Although Staphylococcus aureus, Neisseria gonorrhoeae, and other bacteria are the most common causes of infectious arthritis, various mycobacteria, spirochetes, fungi, and viruses also infect joints (Table 334-1). Since acute bacterial infection can destroy articular cartilage rapidly, all inflamed joints must be evaluated without delay to exclude noninfectious processes and determine appropriate antimicrobial therapy and drainage procedures. For more detailed information on infectious arthritis caused by specific organisms, the reader is referred to the chapters on those organisms.
Table 334-1 Differential Diagnosis of Arthritis Syndromes
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Table 334-1 Differential Diagnosis of Arthritis Syndromes
|Acute Monarticular Arthritis||Chronic Monarticular Arthritis||Polyarticular Arthritis|
|Staphylococcus aureus||Mycobacterium tuberculosis||Neisseria meningitidis|
|Streptococcus pneumoniae||Nontuberculous mycobacteria||N. gonorrhoeae|
|β-Hemolytic streptococci||Borrelia burgdorferi||Nongonococcal bacterial arthritis|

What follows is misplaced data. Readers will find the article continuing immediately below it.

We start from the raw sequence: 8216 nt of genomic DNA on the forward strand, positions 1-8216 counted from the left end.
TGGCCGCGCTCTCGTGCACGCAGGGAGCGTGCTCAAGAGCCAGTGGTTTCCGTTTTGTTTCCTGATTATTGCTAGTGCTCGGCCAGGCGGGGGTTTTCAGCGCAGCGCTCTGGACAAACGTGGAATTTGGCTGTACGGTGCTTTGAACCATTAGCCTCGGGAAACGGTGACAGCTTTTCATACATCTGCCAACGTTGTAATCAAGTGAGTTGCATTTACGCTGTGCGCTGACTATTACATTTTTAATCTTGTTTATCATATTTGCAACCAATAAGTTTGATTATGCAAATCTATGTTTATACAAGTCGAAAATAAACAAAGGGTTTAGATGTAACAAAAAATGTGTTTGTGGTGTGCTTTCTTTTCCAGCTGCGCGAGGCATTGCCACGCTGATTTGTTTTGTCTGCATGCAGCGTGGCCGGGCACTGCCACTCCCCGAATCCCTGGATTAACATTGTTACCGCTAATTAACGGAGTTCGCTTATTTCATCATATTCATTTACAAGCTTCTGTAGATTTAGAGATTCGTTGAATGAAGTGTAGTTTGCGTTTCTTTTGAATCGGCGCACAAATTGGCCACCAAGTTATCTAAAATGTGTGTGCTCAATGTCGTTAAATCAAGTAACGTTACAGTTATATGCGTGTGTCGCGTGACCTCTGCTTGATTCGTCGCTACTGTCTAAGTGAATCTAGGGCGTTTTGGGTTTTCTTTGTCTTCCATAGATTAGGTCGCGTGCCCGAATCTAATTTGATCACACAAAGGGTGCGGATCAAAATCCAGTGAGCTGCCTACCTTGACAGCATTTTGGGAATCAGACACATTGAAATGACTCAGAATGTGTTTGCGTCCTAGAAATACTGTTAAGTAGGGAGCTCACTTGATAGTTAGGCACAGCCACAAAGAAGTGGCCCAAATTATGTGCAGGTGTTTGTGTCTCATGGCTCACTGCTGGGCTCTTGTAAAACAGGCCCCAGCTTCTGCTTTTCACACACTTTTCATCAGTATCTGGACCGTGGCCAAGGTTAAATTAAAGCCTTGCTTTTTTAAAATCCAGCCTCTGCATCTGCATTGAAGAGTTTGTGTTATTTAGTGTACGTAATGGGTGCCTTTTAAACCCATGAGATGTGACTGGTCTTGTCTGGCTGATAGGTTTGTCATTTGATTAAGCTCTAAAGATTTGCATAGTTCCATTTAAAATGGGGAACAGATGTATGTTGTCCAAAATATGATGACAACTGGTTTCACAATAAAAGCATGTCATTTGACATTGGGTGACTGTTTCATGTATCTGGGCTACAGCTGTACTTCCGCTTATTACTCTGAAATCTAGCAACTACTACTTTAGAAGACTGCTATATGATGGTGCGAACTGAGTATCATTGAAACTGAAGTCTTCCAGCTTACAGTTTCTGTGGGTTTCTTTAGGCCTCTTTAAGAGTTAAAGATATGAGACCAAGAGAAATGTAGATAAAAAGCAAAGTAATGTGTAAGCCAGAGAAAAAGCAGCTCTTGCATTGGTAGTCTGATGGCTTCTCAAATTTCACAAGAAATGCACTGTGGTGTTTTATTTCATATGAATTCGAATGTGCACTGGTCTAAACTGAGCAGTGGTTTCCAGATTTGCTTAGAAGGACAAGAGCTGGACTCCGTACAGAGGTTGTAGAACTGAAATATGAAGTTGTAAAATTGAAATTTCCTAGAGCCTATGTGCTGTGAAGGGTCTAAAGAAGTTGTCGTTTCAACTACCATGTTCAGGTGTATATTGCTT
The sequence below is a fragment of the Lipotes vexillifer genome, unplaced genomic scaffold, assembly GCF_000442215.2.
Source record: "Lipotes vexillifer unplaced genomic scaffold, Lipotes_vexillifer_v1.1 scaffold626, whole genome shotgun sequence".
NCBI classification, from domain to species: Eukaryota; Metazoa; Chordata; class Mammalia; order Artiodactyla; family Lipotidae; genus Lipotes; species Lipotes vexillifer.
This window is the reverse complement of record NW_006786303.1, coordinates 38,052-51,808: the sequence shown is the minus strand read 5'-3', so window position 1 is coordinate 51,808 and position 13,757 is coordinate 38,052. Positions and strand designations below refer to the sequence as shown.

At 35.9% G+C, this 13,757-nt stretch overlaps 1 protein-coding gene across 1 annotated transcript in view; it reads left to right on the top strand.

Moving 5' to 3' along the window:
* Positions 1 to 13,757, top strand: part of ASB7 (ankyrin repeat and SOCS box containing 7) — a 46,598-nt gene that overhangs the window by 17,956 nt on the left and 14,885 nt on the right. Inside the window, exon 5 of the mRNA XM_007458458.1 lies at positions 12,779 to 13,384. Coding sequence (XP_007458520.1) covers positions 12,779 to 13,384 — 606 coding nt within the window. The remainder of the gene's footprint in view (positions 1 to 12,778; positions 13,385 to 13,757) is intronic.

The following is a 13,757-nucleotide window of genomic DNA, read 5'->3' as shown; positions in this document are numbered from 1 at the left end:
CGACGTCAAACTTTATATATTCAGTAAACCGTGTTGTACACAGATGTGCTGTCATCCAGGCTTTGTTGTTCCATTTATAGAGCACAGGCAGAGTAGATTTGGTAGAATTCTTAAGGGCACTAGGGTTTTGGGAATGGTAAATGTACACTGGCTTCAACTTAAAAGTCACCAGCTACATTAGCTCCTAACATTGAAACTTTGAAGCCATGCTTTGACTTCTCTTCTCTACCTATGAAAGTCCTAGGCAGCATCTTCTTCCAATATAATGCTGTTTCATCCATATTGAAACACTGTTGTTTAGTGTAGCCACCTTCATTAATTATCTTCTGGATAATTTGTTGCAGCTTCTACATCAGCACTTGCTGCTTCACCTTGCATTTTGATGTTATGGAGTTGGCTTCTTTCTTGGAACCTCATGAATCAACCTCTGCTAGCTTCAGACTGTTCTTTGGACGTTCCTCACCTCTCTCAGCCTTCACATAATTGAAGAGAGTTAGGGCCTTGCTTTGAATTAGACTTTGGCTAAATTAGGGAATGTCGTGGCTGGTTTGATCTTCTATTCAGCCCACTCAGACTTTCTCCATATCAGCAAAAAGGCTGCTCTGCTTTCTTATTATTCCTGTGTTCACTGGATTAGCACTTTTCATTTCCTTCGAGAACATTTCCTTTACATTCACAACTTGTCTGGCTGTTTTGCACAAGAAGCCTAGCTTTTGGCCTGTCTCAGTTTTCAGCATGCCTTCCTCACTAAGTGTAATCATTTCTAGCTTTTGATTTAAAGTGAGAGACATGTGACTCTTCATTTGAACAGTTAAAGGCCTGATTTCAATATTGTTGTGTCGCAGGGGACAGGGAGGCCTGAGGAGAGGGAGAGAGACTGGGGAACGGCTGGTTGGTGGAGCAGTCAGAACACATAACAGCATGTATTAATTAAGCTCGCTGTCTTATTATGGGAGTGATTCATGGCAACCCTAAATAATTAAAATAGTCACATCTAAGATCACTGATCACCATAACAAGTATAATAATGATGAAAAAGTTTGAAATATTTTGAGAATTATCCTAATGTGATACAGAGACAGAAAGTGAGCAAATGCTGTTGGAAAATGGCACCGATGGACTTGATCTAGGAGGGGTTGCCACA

|Gram-negative bacilli||Treponema pallidum||Bacterial endocarditis|
|Neisseria gonorrhoeae||Candida species||Candida species|
|Candida species||Sporothrix schenckii||Poncet's disease (tuberculous rheumatism)|
|Crystal-induced arthritis||Coccidioides immitis||Hepatitis B virus|
|Fracture||Blastomyces dermatitidis||Parvovirus B19|
|Foreign body||Cryptococcus neoformans||Human T-lymphotropic virus type I|
|Osteoarthritis||Nocardia species||Rubella virus|
|Ischemic necrosis||Brucella species||Arthropod-borne viruses|
|Monarticular rheumatoid arthritis||Legg-Calvé-Perthes disease||Sickle cell disease flare|
|Acute rheumatic fever|
|Inflammatory bowel disease|
|Systemic lupus erythematosus|
|Rheumatoid arthritis/Still's disease|